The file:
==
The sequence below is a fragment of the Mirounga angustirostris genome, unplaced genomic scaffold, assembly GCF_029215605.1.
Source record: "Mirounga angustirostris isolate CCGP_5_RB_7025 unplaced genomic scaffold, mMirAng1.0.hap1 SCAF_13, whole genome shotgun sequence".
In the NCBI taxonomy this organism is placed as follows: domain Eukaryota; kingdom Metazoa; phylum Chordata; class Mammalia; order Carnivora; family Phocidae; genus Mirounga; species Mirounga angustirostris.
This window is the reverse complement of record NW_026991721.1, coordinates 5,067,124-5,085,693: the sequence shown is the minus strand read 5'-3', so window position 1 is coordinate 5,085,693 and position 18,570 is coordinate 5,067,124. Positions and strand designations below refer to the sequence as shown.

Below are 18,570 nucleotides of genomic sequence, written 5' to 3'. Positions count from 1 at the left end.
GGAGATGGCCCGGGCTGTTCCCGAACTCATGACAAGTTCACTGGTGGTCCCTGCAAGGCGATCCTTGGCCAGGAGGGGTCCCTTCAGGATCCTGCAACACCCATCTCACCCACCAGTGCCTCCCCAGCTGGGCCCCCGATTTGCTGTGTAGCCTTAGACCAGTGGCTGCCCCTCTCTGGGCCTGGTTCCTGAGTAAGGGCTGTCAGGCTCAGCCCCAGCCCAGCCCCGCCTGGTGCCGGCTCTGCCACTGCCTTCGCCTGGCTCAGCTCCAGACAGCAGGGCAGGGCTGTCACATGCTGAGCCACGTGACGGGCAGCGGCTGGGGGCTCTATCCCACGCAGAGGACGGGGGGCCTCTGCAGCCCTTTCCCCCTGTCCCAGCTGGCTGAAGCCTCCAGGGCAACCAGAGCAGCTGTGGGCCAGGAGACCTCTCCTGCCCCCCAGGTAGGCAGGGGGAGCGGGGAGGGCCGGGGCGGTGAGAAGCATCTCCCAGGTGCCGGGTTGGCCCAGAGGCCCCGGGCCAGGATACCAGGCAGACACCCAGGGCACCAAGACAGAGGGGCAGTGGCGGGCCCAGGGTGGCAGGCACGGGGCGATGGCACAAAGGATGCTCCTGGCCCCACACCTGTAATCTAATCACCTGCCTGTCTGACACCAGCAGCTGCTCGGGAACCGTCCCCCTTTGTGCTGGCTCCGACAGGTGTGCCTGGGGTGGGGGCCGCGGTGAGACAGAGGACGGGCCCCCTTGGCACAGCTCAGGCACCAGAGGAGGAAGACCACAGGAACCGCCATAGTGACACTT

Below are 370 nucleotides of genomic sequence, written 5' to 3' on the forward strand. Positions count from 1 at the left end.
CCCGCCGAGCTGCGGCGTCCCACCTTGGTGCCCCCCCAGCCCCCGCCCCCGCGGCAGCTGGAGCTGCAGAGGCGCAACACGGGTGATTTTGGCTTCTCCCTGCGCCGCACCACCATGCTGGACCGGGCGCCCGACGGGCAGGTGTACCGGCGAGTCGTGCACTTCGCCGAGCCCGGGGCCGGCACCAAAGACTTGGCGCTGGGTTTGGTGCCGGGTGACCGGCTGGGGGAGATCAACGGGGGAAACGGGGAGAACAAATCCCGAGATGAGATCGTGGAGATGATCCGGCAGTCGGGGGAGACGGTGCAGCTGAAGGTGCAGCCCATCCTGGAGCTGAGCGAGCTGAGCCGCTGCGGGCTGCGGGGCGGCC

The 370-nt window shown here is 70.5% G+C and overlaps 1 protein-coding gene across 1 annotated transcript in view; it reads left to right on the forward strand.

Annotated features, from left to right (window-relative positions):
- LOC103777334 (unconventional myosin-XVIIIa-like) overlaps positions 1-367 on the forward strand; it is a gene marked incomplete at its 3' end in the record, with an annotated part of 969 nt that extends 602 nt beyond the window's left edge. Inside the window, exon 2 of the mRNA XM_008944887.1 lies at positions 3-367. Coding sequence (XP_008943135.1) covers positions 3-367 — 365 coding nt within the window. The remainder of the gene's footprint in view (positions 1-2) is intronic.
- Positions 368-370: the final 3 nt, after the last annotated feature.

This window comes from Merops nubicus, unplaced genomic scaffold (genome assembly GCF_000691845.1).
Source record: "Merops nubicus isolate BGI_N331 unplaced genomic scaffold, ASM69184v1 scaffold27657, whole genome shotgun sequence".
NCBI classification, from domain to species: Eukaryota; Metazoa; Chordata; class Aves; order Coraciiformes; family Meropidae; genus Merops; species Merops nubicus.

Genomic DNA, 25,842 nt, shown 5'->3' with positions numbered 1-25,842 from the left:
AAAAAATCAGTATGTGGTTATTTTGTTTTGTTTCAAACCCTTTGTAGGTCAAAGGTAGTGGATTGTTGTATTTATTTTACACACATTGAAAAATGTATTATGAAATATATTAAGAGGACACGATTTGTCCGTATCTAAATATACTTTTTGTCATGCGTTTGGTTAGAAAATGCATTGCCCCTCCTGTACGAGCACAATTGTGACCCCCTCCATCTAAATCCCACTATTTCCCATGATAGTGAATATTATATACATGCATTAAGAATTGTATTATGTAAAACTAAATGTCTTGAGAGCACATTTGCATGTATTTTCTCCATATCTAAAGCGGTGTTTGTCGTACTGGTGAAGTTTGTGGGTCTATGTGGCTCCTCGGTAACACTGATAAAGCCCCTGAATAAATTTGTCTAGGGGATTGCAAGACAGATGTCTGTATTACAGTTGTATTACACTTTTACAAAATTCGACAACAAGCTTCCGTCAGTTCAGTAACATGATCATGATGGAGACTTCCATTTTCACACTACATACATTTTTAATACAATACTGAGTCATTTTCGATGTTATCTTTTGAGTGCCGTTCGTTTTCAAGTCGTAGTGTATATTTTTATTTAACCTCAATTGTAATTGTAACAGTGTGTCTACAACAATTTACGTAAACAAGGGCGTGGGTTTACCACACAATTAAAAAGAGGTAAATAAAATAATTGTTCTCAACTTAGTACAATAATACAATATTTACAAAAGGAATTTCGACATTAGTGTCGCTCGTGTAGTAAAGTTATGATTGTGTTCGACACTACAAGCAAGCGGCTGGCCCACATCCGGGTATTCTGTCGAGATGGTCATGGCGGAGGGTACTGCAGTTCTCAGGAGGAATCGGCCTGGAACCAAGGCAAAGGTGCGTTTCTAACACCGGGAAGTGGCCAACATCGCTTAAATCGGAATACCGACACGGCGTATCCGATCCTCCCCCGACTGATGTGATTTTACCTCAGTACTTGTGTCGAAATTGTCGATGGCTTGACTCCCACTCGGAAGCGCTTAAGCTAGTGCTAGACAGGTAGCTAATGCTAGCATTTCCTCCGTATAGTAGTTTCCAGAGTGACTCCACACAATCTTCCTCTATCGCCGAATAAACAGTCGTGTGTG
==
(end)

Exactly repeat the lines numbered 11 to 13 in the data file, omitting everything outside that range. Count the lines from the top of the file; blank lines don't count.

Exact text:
- LOC103777334 (unconventional myosin-XVIIIa-like) overlaps positions 1-367 on the forward strand; it is a gene marked incomplete at its 3' end in the record, with an annotated part of 969 nt that extends 602 nt beyond the window's left edge. Inside the window, exon 2 of the mRNA XM_008944887.1 lies at positions 3-367. Coding sequence (XP_008943135.1) covers positions 3-367 — 365 coding nt within the window. The remainder of the gene's footprint in view (positions 1-2) is intronic.
- Positions 368-370: the final 3 nt, after the last annotated feature.

This window comes from Merops nubicus, unplaced genomic scaffold (genome assembly GCF_000691845.1).